Meticulous intravitreal injection technique essential for minimizing endophthalmitis risk

February 23, 2006

Knowledge of appropriate technique for intravitreal injection is becoming increasingly important as the indications and agents available for intravitreal therapy expand, said Rajendra S. Apte, MD, at the World Ophthalmology Congress.

Knowledge of appropriate technique for intravitreal injection is becoming increasingly important as the indications and agents available for intravitreal therapy expand, said Rajendra S. Apte, MD, at the World Ophthalmology Congress.

"Endophthalmitis is a significant risk associated with these procedures that may be performed in an office-based setting. However, there is good evidence from the VISION study with pegaptanib sodium (Macugen, OSI/Eyetech Pharmaceuticals) that the risk is modifiable through careful attention to the injection protocol," said Dr. Apte, assistant professor of ophthalmology and visual sciences, Washington University School of Medicine, St. Louis, MO.

Proper technique can be summarized by recommendations to keep it sterile and make it simple. Although product sterility is not a concern for the anti-VEGF agents that come prepackaged, when administering triamcinolone acetonide (Kenalog, Bristol-Myers Squibb), consideration should be given to using a new bottle for every treatment. For anesthesia, surgeons may choose to administer a subconjunctival lidocaine injection or to apply a sterile cotton-tipped applicator soaked with a topical anesthetic or lidocaine jelly over the intended injection site. Dr. Apte noted that use of lidocaine jelly is controversial due to the potential for microbial flora to be trapped in the agent, but it is his technique of choice.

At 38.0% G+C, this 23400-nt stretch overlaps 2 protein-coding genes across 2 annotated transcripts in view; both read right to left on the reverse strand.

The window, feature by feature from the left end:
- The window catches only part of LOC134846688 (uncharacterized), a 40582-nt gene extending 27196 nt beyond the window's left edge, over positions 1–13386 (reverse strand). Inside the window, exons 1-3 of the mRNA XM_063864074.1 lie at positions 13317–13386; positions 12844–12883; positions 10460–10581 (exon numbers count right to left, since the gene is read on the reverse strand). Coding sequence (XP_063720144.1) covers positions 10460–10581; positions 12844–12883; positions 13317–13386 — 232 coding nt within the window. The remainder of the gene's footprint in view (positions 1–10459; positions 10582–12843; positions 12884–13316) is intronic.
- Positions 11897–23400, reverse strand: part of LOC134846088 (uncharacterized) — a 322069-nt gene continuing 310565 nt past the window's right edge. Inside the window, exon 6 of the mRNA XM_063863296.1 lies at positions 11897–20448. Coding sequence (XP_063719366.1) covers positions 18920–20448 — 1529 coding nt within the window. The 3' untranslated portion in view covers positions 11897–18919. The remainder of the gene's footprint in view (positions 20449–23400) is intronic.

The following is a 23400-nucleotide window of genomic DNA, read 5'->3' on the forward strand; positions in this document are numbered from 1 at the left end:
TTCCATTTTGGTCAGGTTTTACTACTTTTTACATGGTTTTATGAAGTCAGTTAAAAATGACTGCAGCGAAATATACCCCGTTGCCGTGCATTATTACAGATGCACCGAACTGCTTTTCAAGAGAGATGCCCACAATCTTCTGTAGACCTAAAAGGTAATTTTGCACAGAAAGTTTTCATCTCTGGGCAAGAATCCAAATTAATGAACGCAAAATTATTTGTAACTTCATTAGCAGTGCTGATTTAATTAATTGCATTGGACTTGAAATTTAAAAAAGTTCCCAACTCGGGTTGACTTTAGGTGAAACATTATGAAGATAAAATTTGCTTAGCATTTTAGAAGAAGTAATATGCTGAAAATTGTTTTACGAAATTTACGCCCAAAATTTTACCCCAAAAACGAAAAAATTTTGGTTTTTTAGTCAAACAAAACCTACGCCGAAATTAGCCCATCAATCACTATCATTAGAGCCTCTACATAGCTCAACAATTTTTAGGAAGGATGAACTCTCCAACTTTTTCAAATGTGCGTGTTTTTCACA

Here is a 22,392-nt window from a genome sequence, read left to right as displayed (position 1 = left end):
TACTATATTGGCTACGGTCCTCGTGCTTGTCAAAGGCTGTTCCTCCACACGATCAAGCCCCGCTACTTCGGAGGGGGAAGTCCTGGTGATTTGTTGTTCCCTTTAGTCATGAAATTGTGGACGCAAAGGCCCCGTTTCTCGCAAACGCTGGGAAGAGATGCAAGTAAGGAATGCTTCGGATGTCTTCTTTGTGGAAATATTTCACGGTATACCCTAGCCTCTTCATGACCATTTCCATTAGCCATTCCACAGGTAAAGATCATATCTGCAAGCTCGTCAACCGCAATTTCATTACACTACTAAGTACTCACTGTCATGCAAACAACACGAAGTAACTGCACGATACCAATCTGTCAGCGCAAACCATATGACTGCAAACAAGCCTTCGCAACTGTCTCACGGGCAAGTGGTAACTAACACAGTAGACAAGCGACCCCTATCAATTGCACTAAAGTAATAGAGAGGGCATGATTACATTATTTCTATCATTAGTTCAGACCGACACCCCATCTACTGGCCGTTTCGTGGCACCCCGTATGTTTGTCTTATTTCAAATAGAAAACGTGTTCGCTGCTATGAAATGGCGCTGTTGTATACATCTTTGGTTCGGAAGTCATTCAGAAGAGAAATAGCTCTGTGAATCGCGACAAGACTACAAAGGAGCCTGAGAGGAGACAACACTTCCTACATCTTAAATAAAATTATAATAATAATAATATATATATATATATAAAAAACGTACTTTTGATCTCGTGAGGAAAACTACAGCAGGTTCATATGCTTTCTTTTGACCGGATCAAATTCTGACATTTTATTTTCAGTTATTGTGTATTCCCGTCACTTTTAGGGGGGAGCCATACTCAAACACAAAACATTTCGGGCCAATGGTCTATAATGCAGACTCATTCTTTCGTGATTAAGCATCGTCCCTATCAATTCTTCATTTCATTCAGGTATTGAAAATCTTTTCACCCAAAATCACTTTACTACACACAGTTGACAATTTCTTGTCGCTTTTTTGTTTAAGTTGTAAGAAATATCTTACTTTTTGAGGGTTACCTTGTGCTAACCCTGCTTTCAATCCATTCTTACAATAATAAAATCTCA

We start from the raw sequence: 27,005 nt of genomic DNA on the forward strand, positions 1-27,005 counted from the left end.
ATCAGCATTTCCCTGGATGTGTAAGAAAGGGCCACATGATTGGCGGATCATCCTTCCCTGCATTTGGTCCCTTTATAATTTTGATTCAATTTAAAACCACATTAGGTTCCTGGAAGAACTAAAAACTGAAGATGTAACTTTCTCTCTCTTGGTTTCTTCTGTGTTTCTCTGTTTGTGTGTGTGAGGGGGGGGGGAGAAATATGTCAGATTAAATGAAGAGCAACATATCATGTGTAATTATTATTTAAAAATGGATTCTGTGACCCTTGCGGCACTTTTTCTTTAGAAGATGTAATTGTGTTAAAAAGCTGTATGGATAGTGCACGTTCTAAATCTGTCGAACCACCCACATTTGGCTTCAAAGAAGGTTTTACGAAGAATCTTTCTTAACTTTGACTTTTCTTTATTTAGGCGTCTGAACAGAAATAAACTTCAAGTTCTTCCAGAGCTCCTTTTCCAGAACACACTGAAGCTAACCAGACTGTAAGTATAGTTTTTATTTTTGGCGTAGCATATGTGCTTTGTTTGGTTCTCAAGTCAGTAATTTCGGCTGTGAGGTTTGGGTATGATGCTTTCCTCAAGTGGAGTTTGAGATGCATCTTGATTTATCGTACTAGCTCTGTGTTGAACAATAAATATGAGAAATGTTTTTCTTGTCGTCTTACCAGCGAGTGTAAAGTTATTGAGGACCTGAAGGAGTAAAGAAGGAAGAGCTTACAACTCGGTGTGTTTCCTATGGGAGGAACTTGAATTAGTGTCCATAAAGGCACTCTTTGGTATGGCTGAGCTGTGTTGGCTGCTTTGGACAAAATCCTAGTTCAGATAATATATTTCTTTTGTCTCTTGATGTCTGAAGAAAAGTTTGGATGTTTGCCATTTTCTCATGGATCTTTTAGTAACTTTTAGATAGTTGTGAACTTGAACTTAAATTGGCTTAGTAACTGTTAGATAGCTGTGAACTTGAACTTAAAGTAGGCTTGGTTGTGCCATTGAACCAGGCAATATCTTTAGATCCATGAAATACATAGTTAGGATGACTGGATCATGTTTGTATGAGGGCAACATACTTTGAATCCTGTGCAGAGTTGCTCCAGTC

The role of preoperative and postoperative broad-spectrum antibiotics is also contentious because there is no evidence proving such treatment reduces endophthalmitis risk. However, povidone-iodine is still considered the gold standard for preparation. A 5% solution should be used to rinse the ocular surface and cul-de-sac generously while the lids should be scrubbed with a cotton-tipped applicator soaked in 10% povidone-iodine. After placing a sterile eyelid speculum, application of 5% povidone-iodine directly over the injection site might also be considered, allowing for drying prior to medication delivery.

The pars plana injection should be delivered 3 to 4 mm posterior to the limbus. In order to avoid vitreous wick syndrome, surgeons might shift the conjunctiva with a cotton-tipped applicator prior to injection and then roll a cotton-tipped applicator over the entry site to minimize reflux as the needle is withdrawn.

The fundus should be checked with indirect ophthalmoscopy following the injection, but there is no need to check IOP immediately after surgery. After intravitreal triamcinolone, patients should receive ongoing monitoring for IOP elevations.